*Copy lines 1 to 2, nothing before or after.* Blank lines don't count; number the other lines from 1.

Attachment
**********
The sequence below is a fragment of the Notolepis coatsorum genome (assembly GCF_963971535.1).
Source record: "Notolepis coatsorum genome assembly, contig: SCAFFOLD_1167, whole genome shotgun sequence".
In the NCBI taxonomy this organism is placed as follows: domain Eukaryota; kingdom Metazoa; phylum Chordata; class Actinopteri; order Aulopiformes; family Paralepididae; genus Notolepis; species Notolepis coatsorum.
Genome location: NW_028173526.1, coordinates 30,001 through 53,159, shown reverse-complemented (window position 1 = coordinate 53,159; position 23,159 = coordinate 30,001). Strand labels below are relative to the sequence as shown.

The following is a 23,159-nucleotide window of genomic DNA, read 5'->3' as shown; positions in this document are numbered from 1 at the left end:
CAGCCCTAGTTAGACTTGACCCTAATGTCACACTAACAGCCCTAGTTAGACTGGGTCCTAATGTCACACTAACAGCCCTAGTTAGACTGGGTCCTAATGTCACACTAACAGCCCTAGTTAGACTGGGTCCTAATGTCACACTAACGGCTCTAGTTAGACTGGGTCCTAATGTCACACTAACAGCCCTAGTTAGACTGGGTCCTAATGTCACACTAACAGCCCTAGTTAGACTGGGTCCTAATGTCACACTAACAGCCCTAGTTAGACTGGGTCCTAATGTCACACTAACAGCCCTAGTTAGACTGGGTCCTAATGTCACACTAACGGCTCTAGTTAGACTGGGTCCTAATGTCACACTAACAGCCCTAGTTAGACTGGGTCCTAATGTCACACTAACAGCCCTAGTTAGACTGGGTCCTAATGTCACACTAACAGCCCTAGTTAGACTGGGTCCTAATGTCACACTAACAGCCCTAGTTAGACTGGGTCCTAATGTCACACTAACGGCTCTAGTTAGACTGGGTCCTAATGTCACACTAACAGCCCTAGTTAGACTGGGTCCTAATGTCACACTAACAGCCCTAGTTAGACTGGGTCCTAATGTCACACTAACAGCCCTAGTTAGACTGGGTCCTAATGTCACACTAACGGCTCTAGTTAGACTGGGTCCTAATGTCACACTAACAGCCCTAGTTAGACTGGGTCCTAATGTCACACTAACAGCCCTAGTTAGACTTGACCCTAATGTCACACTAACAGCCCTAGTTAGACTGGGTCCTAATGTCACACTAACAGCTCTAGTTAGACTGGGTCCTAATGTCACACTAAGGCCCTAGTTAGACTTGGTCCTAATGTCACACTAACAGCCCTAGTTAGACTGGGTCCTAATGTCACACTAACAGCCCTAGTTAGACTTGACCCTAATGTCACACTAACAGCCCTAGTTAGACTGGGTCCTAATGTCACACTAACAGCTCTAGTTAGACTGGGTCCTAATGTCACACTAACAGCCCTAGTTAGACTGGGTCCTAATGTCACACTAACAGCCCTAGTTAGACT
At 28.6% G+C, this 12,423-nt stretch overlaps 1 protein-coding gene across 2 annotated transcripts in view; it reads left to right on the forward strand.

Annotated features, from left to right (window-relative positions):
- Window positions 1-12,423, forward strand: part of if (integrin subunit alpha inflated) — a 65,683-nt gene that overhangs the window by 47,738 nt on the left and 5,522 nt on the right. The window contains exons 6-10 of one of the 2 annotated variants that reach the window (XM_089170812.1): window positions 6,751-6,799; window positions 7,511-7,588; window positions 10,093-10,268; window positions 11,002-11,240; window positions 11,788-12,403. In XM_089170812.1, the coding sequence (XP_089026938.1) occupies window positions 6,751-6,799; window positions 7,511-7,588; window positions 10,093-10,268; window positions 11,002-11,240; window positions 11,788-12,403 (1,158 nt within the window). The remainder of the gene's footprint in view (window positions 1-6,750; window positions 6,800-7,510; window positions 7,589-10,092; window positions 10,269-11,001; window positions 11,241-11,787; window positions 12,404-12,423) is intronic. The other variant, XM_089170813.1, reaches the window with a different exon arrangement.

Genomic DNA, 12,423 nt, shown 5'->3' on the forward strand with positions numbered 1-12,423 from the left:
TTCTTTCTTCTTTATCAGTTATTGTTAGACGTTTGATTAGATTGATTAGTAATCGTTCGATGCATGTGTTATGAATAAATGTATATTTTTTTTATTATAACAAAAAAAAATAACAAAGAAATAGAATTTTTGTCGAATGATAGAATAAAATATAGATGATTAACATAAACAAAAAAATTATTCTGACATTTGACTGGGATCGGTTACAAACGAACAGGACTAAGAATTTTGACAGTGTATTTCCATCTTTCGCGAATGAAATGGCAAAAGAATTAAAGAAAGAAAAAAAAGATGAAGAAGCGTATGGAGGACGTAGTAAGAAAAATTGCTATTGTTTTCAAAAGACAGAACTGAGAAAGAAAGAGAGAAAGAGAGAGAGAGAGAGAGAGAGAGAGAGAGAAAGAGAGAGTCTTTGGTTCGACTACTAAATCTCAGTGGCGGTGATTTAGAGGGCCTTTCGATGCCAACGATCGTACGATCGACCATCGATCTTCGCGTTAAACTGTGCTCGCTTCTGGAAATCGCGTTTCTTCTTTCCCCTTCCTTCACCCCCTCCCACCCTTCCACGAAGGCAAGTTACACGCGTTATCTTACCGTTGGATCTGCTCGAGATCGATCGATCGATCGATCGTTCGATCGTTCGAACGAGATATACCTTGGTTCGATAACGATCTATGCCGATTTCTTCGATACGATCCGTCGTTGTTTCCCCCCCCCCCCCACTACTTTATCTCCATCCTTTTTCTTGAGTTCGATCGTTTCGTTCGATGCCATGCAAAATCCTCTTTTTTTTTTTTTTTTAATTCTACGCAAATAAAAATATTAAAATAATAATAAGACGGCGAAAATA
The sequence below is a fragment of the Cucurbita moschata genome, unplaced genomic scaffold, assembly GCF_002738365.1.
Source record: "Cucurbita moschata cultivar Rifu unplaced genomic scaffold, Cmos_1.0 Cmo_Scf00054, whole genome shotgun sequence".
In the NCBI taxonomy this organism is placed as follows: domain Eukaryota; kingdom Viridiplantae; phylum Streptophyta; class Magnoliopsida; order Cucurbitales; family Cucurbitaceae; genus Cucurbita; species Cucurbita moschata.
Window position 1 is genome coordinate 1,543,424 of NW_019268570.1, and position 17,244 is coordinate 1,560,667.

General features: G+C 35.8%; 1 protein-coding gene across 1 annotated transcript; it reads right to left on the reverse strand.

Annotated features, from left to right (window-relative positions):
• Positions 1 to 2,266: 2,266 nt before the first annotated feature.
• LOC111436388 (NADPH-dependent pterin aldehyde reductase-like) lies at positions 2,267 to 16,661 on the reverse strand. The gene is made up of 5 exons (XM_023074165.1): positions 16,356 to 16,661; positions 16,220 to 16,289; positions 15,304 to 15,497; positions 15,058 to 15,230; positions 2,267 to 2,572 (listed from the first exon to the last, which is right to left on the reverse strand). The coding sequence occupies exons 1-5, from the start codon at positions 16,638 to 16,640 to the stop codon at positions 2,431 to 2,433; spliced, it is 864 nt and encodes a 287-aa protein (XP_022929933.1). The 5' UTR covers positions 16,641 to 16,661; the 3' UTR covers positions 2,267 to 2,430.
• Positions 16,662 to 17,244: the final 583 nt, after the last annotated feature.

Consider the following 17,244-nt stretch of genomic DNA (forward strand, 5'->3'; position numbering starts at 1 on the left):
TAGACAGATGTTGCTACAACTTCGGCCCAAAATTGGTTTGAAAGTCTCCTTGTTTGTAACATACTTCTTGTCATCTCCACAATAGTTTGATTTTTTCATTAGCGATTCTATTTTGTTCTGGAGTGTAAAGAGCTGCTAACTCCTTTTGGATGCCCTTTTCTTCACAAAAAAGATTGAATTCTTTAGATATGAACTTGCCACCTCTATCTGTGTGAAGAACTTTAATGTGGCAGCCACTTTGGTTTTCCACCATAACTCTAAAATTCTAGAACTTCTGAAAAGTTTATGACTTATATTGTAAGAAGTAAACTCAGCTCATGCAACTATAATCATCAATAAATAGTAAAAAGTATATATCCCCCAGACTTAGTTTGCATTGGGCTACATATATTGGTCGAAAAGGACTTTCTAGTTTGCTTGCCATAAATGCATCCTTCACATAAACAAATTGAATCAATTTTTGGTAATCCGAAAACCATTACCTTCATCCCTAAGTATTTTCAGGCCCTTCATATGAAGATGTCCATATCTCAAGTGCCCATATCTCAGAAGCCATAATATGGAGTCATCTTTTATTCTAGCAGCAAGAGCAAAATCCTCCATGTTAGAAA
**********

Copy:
The sequence below is a fragment of the Notolepis coatsorum genome (assembly GCF_963971535.1).
Source record: "Notolepis coatsorum genome assembly, contig: SCAFFOLD_1167, whole genome shotgun sequence".